Archive for May, 2008

Not sure I’d even carry a punter

May 30, 2008

Great post Brother Steve – this article validates my years-long battle against conservative coaching. I was positive the Patriots would be in the top 10 as this is one part of Belichick’s coaching I profoundly agree with – his 4th down aggressiveness (of course I’d be confident too if I knew what defense the other team was in). Nothing irks me more than the massive wuss factor coaches so often exhibit when it’s 4th and a few yards and they settle for a field goal or punt (especially when the punt then goes into the end zone or is shanked out at the 35).

As reader Joe points out in his comment, talented writer Gregg Easterbrook at ESPN does talk about this often. I’ve been a regular reader of his columns for several years now in small part because we seem to have the same view on this 4th down issue. There are many reasons why being more aggressive on 4th down can be an advantage and it’s a mystery to me why more coaches don’t recognize this:

  • it builds offensive confidence
  • it can be a huge momentum shifter
  • it gets the players and fans pumped up
  • it’s somewhat easy to catch the other team off guard because few coaches do this
  • it gets the players’ hearts beating a bit faster – and it helps some players get more absorbed into the game
  • it’s more of a positive if a 1st down is obtained than it is negative if it isn’t (unless you Brett Bielema it and go for it from your own 18 yard line – but for the record, I do like Bielema’s overall aggressiveness)

One thing in the article Steve linked to that I noticed was that most of the coaches descending from the Mike Holmgren school of coaching are ranked poorly here. Holmgren, Gruden, Reid, Childress, Marinelli (sort of) are all ranked poorly and I don’t think that’s a coincidence. I liked Mike Holmgren as the Packers coach because he won and he’s proven over the years, he’s a great coach who knows what he’s doing. And these other coaches have had their share of success too. But one massive problem I always had with Holmgren (and even more so with Mike Sherman) was the conservative play-calling, especially on 4th down. There were times I could have sworn, Holmgren preferred a field goal and called plays to get field goals instead of pushing further to try to get touchdowns. He would call these dead-end 3rd down plays to set up field goals (something Sherman copied – think Noah Herron on a draw on 3rd and 14). Way too much emphasis seemed to be placed on field position without also accounting properly for the flow of the game.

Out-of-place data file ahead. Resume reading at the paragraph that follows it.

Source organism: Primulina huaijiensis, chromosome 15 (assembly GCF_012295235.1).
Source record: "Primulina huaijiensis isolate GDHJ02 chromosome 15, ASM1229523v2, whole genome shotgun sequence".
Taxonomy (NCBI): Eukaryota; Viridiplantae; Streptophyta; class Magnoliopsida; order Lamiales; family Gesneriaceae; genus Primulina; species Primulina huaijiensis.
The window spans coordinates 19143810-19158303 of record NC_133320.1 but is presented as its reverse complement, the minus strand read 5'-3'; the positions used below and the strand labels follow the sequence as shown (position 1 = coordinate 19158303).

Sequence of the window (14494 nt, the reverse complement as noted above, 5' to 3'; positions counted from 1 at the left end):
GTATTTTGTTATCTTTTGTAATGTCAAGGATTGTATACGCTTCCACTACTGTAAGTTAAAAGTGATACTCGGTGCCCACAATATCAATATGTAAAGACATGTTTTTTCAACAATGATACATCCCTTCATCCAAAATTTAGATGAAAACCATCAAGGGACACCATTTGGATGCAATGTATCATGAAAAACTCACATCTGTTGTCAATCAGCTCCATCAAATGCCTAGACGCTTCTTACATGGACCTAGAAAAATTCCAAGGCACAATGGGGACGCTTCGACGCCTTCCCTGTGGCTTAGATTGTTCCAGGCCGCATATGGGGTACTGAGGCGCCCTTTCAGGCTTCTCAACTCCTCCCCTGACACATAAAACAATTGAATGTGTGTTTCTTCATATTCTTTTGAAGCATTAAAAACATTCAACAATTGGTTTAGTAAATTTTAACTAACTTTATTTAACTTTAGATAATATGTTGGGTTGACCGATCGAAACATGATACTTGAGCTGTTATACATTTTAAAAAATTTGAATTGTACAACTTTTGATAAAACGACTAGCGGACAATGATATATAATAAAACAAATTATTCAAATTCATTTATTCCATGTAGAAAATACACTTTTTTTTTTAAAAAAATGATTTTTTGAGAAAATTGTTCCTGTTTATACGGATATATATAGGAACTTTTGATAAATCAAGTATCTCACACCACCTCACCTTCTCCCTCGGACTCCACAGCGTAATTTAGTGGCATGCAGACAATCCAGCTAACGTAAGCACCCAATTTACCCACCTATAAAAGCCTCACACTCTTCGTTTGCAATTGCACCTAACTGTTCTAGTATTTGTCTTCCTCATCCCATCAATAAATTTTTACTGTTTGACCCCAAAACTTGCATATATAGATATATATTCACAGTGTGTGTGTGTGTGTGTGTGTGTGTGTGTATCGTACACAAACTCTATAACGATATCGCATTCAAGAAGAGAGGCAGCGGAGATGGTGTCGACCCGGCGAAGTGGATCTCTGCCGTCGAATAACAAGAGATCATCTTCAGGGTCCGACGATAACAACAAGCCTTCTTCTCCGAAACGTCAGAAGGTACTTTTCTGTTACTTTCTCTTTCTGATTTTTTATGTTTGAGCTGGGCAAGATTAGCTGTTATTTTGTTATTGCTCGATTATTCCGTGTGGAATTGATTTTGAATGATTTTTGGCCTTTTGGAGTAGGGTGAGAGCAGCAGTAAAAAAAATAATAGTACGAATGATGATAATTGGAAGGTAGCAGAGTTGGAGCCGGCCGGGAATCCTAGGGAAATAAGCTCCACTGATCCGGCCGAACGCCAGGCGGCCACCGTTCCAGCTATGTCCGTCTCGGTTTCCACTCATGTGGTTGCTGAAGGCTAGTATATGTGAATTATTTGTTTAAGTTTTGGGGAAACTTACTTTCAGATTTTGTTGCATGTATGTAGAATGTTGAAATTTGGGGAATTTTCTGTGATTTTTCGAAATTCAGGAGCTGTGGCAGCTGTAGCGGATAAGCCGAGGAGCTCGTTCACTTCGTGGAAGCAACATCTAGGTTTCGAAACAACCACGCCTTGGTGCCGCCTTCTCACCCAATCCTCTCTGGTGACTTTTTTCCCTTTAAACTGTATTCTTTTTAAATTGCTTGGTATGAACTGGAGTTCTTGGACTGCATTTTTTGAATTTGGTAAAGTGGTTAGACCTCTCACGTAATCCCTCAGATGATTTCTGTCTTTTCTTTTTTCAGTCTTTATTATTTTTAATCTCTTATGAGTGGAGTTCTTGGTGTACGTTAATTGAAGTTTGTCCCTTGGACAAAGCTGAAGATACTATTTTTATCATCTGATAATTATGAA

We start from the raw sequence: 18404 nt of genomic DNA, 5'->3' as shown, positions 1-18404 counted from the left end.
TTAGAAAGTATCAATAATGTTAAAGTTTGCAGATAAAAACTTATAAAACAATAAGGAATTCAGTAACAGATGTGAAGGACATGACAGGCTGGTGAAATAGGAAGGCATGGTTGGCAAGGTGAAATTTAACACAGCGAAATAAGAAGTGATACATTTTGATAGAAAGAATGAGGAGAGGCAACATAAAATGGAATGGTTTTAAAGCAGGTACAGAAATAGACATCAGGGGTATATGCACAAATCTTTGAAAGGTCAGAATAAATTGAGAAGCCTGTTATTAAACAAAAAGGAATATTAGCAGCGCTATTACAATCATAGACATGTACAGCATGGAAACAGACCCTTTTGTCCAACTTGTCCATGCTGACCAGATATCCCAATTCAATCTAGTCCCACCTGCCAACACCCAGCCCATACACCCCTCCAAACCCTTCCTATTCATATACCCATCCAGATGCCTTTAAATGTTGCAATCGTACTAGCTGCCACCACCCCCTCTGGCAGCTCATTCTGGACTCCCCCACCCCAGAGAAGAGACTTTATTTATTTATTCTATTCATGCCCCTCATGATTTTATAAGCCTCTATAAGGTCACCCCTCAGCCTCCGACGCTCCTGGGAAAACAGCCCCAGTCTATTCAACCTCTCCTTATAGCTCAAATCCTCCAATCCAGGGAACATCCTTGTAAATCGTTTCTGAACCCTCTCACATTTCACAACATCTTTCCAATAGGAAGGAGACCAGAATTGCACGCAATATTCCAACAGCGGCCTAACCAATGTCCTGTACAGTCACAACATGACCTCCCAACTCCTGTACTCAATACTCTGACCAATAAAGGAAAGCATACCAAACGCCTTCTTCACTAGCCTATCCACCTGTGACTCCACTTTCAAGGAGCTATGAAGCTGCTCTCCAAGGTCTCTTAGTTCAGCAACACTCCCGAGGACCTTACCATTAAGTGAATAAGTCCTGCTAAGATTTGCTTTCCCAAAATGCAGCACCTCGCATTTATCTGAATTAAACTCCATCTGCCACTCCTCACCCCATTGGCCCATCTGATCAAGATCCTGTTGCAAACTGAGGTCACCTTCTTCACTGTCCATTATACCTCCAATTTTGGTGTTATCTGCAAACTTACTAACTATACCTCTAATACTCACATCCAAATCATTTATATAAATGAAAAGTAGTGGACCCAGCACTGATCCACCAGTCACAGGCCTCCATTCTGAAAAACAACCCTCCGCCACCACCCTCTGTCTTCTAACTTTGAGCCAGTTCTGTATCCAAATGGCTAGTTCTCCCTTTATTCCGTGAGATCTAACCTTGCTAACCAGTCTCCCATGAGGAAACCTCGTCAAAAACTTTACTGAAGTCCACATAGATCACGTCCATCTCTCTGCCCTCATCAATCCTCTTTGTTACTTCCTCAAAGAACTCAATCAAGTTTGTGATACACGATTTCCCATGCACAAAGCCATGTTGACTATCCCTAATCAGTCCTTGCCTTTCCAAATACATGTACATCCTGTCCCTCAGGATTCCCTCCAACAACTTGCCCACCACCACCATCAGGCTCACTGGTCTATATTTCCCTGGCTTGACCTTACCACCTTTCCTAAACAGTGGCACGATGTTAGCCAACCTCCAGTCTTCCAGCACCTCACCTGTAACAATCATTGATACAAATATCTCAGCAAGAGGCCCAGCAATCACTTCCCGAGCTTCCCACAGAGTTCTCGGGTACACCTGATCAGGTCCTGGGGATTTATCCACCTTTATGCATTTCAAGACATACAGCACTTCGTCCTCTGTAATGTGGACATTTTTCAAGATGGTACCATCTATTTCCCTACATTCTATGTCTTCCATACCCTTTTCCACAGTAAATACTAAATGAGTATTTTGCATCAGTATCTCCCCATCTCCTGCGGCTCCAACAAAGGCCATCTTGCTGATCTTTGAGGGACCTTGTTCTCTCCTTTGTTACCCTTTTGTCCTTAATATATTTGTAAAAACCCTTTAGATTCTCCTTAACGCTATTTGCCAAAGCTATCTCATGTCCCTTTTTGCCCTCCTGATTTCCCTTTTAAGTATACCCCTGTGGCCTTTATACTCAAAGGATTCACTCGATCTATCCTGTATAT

Now, again, it’s hard to make an argument against someone who had so much success here, but like Reid and Gruden, Holmgren wasn’t/isn’t a flawless coach. When Holmgren was here, we didn’t win because he was aggressive. His conservative offensive style worked fairly well for 4 main reasons: we had good kickers; the team was incredibly good at detailed execution (players back then seemed to know exactly what to do when – they were well put-together and a very well-balanced team); Favre was phenomenal; and finally one might argue that risk-taking was simply not needed because we dominated teams so much usually from the start of games (though I disagree here because risk-taking can always help). Still, I’ll go out on a limb here and say that I think sometimes back then, the team was just so good that it even overcame Holmgren’s conservatism. In fact, I’d argue that considering the perfect execution his players were capable of, Holmgren’s 4th down percentage back then could have been astronomical had he chosen to be more aggressive.

I’ll say it again, Bill Belichick is the master of keeping other teams off balance with interesting play-calls and aggressiveness on 4th downs. Some of his decisions to go for it on 4th and 5 from the opponents’ 20 yard line, for example, are ripped because most coaches think “take the easy 3 points”. But it is this kind of mindset that can really drive the dagger into the heart of the other team. It is this kind of bucking of convention that can work in the favor of better teams (and for the bad teams, they don’t have much to lose so why not try it?). As the Patriots exemplify, 4th down aggressiveness is actually an important part of the killer instinct coaches need to have to elevate their team to the championship level – if coaches are too afraid to take chances, it can send a ripple of doubt into the minds of his players. And doubt is not a common trait of champions.